Tuesday, February 28, 2006

Flawed and Forgiven

I’ve been pondering all that has happened with the Alpha Gamma Rho fraternity since the news broke about the hazing incident. My heart has been heavy, especially as I thought about the young men involved. I can’t imagine what it has been like for them on this campus. And my heart hurts for them. What comes to mind is a scene from the film Raising Helen. There comes a point in the movie when Kate Hudson and Joan Cusack must confront the wayward niece who secretly ditches the prom in favor of getting a hotel room with a boy that seems to stay in trouble. I love the line where Joan Cusack addresses the young man (after thoroughly chewing him out) saying something like “By the way, you are not bad. What you did is bad, but you are not bad.”

This is what my heart feels, and wants to say to the young men all wrapped up in what happened at the AGR house. Those were some awfully bad choices. But you are not bad. I believe you were created in love, that the One who created you loves you (even now, especially now) and can restore every dignity that your poor choices took away. . . . if you allow it.

If we were all honest, we could say that there are things we have done that dishonor and mar the human dignity we were given at birth. We have also done things to strip others of their dignity. It would be easy for each of us to believe we would never make such choices, but the truth is the potential lies within each of us. I just know that in my own life there are sins that must be forgiven, things I regret deeply and must seek God’s forgiveness for before moving on to be who I was made to be.

I know this can be a difficult issue. Mercy would be so much easier if choices happened in a vacuum and only the ones choosing were affected. But in the real world this is hardly true. The consequences of our choices ripple out in ways we could hardly imagine. All we have to do is read the past issues of this very paper to see that those who are not even associated with the fraternity now have a reputation tied to the AGR incident within the larger community of our country because they attend WKU. I do believe that time will do its part in making this situation old news. But there are plenty of situations in life where the choices of some affecting the lives of others do not go away so easily.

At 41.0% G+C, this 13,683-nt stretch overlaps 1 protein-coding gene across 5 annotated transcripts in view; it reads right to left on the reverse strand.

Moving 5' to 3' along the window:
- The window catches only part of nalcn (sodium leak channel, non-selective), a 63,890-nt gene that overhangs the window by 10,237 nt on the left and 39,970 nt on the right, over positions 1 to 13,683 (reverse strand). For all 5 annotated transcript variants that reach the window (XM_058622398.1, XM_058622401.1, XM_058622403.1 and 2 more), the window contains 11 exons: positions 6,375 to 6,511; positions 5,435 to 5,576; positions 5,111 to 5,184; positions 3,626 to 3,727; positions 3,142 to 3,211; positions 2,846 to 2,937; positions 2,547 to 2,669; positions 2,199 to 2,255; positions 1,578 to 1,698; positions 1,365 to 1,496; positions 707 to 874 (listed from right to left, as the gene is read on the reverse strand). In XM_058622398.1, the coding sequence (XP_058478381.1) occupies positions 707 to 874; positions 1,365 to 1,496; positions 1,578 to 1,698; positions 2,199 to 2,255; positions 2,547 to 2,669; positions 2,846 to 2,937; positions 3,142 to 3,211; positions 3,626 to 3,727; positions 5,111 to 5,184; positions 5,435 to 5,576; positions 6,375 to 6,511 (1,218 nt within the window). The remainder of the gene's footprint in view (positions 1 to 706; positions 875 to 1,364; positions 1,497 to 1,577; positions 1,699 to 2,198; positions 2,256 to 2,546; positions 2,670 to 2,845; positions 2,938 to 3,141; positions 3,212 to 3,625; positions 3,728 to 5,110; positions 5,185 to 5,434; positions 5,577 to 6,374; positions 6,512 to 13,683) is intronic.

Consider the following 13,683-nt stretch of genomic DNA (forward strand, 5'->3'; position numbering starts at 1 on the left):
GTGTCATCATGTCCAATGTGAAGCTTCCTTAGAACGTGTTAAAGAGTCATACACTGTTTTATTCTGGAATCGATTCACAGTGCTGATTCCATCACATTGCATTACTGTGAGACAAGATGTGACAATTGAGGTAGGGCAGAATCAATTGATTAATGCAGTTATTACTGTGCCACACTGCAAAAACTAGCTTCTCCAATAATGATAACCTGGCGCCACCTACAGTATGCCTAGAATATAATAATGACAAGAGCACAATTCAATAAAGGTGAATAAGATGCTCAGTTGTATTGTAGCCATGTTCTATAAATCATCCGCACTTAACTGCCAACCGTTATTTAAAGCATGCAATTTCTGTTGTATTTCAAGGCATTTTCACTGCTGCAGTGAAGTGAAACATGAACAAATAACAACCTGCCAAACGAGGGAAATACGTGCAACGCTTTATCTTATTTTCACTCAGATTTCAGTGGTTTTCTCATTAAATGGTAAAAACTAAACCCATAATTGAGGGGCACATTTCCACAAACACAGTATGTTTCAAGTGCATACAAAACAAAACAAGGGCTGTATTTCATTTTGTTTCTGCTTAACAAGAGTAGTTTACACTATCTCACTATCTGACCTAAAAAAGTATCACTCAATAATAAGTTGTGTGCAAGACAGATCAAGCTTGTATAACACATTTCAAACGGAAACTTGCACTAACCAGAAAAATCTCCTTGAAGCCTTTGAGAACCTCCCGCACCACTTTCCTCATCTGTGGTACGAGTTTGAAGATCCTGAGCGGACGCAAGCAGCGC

Particularly in cases of abuse, those who must survive the choices others make can often find themselves overlooked, their stories of suffering unheard. The need for healing and restoration can seem bigger than the help available, more demanding than simply letting time pass by. This is why I believe God takes our choosing so seriously, and never merely says, “Forget about it; it was nothing.” It is always something when God’s children hurt. God’s heart always hurts with us and works to bring healing. And God always holds us accountable for the truth of our choices. We can never misrepresent the outcome of our choices before God; God knows the outcome better than we do. It is why as Christians we call our poor choices “sin”. True, it is an ugly word, yet what it does to others, ourselves, and the world we live in is ugly. However, as a Christian, I also believe in hope and forgiveness. Now matter how big we mess up, I believe that the God who is big enough heal what we broke is big enough to forgive us and change our hearts, so that we don’t go around hurting others anymore.

As a campus minister my prayer for the brothers of Alpha Gamma Rho is that each one will find the mercy and forgiveness they need. It is also for all of us who have messed up in ways we cannot even talk about to discover we are still loved. It is finally for those whose dignity has been taken from them because of someone else’s choices to find and experience the healing Love that redeems and restores what life took away.



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